Four years ago, three engineers began developing a robot designed to autonomously pick and sort strawberries. Three designs later, the first group of 24 robots is reaching UK fields this summer. The robots will navigate the crops and select ripe fruit, before picking, inspecting and packing the strawberries.
In June 2015, the three founders of Dogtooth Technologies decided to start working on an innovation that would have an impact in the real world. With its large revenues and small margins, the agricultural industry appealed to them and they believed that there was real scope to increase productivity and decrease waste. In 2018, almost 60% of agricultural businesses experienced a shortage of workers, leaving crops unpicked. Robot workers could be the solution. After exploring dozens of ways of using computer vision in the sector, they decided that a robotic system to pick strawberries could add the most value per metres moved or unit of time.
Strawberry-picking robots will help fill staff shortages, preventing food waste and making farming more productive © Dogtooth Technologies
The founders all have backgrounds in software engineering and computer vision, and the project has involved engineers from most major disciplines: mechanical, electronic, software, and firmware engineers have all contributed. Dogtooth designs and manufactures its own robot arms and cameras, and the system’s machine-learning and computer vision software is bespoke. The company developed a few prototypes, four of which have been working in the field for 18 months in the UK and Australia. Now the robots are ready to get to work on a wider scale. They are designed to work on the same farms as human pickers using existing infrastructure.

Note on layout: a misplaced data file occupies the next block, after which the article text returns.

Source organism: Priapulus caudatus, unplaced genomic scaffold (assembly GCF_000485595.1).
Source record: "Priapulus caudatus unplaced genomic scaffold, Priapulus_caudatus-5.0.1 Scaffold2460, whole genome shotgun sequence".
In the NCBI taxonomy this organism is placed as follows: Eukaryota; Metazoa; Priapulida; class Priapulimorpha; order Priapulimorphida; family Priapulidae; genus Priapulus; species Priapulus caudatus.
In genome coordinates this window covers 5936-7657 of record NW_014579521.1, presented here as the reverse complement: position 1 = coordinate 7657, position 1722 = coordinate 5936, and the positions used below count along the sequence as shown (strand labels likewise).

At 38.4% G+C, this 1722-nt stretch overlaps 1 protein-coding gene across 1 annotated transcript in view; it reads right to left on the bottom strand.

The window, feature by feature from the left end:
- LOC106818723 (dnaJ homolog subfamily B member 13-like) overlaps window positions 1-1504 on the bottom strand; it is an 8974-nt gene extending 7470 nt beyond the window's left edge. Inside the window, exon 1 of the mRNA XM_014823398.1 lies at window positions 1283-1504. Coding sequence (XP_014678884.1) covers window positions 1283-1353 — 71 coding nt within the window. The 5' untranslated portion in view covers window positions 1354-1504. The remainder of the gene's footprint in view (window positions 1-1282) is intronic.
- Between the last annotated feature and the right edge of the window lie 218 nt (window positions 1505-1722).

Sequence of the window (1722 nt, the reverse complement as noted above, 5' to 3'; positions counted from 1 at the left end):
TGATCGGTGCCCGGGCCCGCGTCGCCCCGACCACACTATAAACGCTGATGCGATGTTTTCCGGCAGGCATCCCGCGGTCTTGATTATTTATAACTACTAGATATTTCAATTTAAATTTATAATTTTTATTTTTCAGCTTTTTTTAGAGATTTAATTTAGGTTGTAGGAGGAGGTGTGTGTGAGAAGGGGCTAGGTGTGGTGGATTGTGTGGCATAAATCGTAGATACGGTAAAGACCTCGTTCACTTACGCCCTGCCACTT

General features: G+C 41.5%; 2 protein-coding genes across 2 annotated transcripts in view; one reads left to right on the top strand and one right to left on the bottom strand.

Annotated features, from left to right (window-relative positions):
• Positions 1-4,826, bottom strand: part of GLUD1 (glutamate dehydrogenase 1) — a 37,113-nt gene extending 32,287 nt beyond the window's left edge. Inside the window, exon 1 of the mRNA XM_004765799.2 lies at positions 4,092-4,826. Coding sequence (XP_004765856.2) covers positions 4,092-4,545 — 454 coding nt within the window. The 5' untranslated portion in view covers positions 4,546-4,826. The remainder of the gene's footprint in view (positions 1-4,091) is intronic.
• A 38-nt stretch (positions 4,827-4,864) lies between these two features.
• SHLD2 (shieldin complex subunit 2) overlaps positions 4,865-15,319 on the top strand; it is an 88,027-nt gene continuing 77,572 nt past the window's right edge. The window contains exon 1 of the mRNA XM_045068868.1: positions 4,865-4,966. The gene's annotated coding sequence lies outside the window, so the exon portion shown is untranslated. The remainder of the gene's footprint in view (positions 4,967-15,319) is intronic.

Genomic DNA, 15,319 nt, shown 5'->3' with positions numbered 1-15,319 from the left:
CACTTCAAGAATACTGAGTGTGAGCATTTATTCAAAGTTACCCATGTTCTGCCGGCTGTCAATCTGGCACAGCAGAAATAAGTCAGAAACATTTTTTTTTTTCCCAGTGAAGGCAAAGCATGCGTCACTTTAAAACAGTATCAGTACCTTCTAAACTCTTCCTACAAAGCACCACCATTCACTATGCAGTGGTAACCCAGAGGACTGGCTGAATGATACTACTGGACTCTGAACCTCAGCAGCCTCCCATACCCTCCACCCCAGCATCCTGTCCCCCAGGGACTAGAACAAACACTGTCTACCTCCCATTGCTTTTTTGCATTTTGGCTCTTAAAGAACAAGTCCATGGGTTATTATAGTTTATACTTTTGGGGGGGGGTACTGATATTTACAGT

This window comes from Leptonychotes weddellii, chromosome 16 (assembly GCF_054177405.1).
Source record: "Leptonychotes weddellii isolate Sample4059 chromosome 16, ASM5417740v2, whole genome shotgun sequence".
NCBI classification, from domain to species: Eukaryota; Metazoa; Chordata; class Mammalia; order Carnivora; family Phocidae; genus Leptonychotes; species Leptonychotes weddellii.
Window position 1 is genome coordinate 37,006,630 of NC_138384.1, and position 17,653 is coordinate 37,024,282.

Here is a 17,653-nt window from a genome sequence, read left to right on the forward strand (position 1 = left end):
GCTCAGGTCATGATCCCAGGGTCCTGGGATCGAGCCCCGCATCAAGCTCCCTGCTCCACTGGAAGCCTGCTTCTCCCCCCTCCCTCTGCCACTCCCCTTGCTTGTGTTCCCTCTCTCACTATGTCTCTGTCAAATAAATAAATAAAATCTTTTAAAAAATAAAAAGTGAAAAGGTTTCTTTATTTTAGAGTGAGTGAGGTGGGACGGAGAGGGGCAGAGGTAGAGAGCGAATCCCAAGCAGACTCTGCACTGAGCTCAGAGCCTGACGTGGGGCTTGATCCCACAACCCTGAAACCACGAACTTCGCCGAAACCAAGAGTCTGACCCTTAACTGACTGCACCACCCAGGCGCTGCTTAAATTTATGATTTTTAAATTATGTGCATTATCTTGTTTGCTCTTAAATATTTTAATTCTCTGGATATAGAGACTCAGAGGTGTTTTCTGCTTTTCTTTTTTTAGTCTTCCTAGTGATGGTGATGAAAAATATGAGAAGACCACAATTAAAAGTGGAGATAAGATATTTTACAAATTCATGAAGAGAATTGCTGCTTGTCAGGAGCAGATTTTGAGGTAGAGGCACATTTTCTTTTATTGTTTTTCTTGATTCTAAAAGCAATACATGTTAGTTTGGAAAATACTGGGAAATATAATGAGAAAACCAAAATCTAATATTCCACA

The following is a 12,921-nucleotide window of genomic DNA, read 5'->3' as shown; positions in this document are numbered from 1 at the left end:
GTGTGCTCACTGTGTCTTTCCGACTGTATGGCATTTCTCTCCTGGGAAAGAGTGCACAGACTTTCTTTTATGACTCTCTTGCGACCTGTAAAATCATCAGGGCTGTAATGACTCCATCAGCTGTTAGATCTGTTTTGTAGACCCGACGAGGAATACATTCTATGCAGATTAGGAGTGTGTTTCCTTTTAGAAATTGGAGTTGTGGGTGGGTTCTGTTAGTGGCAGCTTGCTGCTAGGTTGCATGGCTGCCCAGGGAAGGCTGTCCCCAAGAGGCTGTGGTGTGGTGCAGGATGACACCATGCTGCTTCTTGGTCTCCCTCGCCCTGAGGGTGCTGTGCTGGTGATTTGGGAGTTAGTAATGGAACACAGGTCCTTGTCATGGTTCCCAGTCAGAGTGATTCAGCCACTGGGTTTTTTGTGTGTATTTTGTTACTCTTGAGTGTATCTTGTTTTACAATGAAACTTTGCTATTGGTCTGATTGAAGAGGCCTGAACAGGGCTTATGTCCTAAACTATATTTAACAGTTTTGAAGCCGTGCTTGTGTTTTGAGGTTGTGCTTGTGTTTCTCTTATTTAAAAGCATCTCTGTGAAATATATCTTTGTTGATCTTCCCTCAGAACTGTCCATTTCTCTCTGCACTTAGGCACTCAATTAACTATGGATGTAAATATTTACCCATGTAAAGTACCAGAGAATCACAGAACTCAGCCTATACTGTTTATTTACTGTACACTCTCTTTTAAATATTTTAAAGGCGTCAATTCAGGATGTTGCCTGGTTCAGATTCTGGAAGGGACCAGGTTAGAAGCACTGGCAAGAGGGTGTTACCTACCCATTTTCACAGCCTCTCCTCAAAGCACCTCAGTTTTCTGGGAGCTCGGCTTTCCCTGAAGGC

A 3D camera system mounted to the robot arms surveys a row of strawberries to detect a single strawberry and locate it. The robot arm moves in to inspect the strawberry and decide whether it is ready for picking. The device uses machine learning to detect ripeness based on the colour of the fruit, before considering other factors, such as whether it can be picked without damaging nearby fruit and whether the arm needs reconfiguring to pick it. Once the robot has decided to pick the fruit, the robot arm snips the strawberry’s stalk just above the leaves, never touching the strawberry itself.
After the strawberry has been picked, it goes through a quality control step where the robot reviews the fruit under controlled lighting and inspects it for 17 types of defect, such as bruising or mould. It also measures its mass and checks for ridges and asymmetry, before sorting the strawberry into different punnets based on quality. The picker also ensures that punnets have the correct weight of fruit in them, whereas when strawberries are picked by people the punnets are normally sorted later to ensure that they weigh the right amount. The robots work at approximately half the speed of a person, but can work for twice as many hours and save time on sorting and packing.
One of the key challenges was the control software for the arm. Dogtooth needed to optimise route-finding, which is very different to traditional robotics – for example, robots that build cars follow set routes repeatedly, whereas Dogtooth’s robots are constantly observing and making decisions about what to do next. The camera can ask the arm to move anywhere within the robot’s reach, so it needed to be programmed to ensure that it did not crash into itself or plants and to move efficiently. The robot is always learning and collects data (about yield for example), labels data and trains algorithms. The strawberries can be traced from flower to the packing house, and the company collects data on strawberries every two days for nine months of the year.
This summer, 24 strawberry-picking robots will be picking fruit in the UK before spending winter in California and Australia. Then, Dogtooth will begin work on robots that pick other soft fruits, such as raspberries.
For more information, visit https://dogtooth.tech